The students now must decide whether to appeal the judge’s decision.
Seven minority-caucus Republicans voted against it and four were absent, leaving the bill one vote short of the level the state constitution requires to draw from reserves.
The Alaska House of Representatives failed again to approve funding for the capital budget Monday morning. A measure that would draw funding from the state’s Constitutional Budget Reserve fell one vote shy of the 30 necessary for passage.
The nonpartisan Legislative Finance Division says the numbers in the bill don’t add up — there’s a $102 million gap between projected revenue and expenses if the bill were to pass.
Update to this story: House Speaker Bryce Edgmon says legislators are reviewing their options regarding the location of the special session.
At Alaska’s state Capitol this week, there’s a lot of talk about something called “the sweep.” What is it, and why is it such a big deal this year?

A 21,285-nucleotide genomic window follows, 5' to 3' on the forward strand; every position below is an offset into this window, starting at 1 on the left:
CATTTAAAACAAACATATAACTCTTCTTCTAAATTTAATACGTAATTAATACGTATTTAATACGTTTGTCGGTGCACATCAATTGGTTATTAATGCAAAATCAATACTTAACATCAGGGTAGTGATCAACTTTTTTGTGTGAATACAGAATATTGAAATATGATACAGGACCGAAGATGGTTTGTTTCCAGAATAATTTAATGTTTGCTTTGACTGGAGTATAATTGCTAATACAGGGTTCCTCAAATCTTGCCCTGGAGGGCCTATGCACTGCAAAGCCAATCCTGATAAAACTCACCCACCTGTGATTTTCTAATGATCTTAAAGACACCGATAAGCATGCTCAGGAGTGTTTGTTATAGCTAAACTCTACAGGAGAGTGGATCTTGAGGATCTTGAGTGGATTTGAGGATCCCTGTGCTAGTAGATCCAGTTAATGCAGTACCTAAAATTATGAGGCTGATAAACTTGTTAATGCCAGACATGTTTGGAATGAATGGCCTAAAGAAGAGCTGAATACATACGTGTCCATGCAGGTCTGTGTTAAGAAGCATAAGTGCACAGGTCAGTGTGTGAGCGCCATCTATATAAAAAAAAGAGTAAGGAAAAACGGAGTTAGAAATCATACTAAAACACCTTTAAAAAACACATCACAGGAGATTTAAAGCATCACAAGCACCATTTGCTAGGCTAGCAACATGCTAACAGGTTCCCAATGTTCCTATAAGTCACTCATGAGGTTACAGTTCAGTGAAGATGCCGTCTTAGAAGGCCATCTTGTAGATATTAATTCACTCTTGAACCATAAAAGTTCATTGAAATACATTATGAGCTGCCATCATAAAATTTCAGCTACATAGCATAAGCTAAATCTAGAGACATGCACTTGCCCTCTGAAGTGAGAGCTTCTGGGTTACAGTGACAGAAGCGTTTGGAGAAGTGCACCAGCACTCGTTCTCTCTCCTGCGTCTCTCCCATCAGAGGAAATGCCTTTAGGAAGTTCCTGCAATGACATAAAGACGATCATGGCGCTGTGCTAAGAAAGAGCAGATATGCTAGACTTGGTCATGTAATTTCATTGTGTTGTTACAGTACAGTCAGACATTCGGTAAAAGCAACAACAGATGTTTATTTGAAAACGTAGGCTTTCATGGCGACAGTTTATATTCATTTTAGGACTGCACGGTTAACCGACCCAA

If an amendment to the capital budget to pay full permanent fund dividends fails, the House minority leader expects there won’t be enough votes to draw from the Constitutional Budget Reserve.
For the first time in the Alaska Permanent Fund’s 40-year history, the Legislature has adopted a plan to draw money from the fund to pay for state government. Gov. Bill Walker says he’ll sign it.
It sets permanent fund dividends at $1,100. The Legislature didn’t pass a plan to balance budgets in the future.
With less than two weeks left in the session, Olson decided it was time for House Bill 376, which would apply a 35 percent tax to dividends.